Amid the pandemic’s second wave, Karnataka on Wednesday deployed 1,763 doctors who were recruited recently to treat Covid patients in government hospitals across the southern state.
“The doctors have been recruited as part of our plan to improve the healthcare infrastructure in the state and prepare for the pandemic’s potential third wave, likely to hit later this year,” said state Health Minister K. Sudhakar.
Addressing the new doctors in a virtual meeting, Sudhakar said they should change the perception of the people about state-run hospitals by working with dedication and commitment.
“You should make healthcare services at state-run hospitals world class by providing quality treatment and strive hard to change people’s perception of our health infrastructure,” said Sudakhar, a medical doctor by profession.
Terming the mass recruitment of doctors amid the pandemic historic, the minister said it was for the first time that so many (1,763) doctors were hired by the state health department at a time directly than by the Karnataka State Public Service Commission.
“The recruitment process was completed in a record 6 months to depute more doctors for treating Covid cases, which surged exponentially during the second wave since mid-April and overwhelmed our heath infrastructure,” said Sudhakar.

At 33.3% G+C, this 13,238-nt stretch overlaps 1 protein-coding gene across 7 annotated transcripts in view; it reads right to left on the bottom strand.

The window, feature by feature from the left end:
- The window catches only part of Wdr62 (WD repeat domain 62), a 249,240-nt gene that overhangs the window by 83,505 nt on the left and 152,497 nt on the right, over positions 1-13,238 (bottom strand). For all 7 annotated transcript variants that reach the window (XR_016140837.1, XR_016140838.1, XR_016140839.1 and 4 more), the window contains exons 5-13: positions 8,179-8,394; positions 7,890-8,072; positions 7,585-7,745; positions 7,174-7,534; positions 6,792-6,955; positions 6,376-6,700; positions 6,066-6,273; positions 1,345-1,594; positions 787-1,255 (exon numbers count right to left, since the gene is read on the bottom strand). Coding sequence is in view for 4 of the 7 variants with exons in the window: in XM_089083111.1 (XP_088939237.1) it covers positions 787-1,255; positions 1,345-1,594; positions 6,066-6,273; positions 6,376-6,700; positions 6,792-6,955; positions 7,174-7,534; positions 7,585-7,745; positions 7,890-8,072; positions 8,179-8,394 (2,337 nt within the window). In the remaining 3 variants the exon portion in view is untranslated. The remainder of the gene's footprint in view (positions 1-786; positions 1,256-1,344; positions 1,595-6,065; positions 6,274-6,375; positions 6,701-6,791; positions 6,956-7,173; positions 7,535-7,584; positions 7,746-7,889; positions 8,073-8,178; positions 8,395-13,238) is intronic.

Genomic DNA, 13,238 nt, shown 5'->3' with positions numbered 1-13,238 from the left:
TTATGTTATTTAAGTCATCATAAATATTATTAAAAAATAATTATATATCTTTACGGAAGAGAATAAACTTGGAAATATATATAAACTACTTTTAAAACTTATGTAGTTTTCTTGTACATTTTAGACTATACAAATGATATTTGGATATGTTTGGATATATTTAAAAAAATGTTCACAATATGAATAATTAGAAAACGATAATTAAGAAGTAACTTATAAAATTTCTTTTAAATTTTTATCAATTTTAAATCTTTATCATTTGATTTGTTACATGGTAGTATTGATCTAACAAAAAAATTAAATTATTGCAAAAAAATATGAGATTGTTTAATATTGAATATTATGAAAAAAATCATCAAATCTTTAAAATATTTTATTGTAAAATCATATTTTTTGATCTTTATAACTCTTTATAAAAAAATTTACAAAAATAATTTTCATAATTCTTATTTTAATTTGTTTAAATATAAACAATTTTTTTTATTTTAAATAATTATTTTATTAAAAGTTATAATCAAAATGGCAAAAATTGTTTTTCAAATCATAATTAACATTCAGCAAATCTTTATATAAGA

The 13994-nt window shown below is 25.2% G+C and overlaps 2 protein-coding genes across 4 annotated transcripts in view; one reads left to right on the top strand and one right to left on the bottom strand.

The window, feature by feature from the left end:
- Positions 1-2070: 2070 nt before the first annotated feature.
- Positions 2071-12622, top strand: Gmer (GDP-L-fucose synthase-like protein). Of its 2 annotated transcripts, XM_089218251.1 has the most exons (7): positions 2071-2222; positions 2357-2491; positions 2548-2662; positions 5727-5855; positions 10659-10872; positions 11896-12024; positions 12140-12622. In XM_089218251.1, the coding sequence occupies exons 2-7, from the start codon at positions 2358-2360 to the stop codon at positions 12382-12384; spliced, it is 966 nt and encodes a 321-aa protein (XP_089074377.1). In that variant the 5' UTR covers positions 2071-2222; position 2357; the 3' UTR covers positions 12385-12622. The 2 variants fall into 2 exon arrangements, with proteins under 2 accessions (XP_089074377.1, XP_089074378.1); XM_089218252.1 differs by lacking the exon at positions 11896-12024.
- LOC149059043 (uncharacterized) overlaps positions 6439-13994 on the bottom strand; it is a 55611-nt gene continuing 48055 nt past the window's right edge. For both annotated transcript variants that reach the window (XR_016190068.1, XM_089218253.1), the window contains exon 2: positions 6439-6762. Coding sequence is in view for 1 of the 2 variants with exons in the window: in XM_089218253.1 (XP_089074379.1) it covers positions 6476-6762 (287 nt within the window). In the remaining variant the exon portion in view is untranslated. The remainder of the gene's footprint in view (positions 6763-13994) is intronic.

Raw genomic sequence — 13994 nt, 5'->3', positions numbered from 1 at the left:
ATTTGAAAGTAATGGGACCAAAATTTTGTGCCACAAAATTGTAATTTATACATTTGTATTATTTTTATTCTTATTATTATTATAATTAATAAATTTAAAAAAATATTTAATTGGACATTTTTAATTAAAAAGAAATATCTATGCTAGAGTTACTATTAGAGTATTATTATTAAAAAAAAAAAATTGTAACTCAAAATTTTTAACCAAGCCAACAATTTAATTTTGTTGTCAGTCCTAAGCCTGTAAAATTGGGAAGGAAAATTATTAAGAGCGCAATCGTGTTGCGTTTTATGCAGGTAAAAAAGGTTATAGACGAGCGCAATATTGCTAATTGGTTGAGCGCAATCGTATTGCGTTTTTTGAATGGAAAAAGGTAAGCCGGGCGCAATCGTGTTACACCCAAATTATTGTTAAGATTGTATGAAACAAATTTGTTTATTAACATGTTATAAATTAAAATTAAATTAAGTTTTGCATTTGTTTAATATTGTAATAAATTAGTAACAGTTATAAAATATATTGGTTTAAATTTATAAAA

Noting that for various reasons, people look down upon government hospitals and go to private hospitals for treatment though costlier, the minister said the doctors should change people’s attitude towards them by providing quality service and care through human touch.
“The pancha (five) sutras (precepts) for all doctors are patient-centricity, punctuality, quality treatment, hospital upkeep and commitment, which will make people prefer government hospital to a private or a corporate hospital, especially in cities and towns across the state,” asserted Sudhakar.
Though state-run hospitals have quality medical infrastructure and facilities, the minister said middle-class and upper-class patients prefer private hospitals even if costly because of the quality treatment and care they get there from their doctors, nurses and support staff.
“While most government hospitals are in sprawling campuses and prime locations in cities and towns, their upkeep is rather poor. We need to change by ensuring hygiene and cleanliness. Our service standards should match that of private hospitals,” reiterated Sudhakar.
Regretting that many government doctors also work in private hospitals, clinics and nursing homes, the minister said as a result, marginal and poor patients were deprived of their timely service and treatment.
“The state government spends lot of money and resources in churning doctors through its medical colleges. It is their primary duty to serve patients who are from lower strata of society. Doctors are bridges linking the government and people,” he added.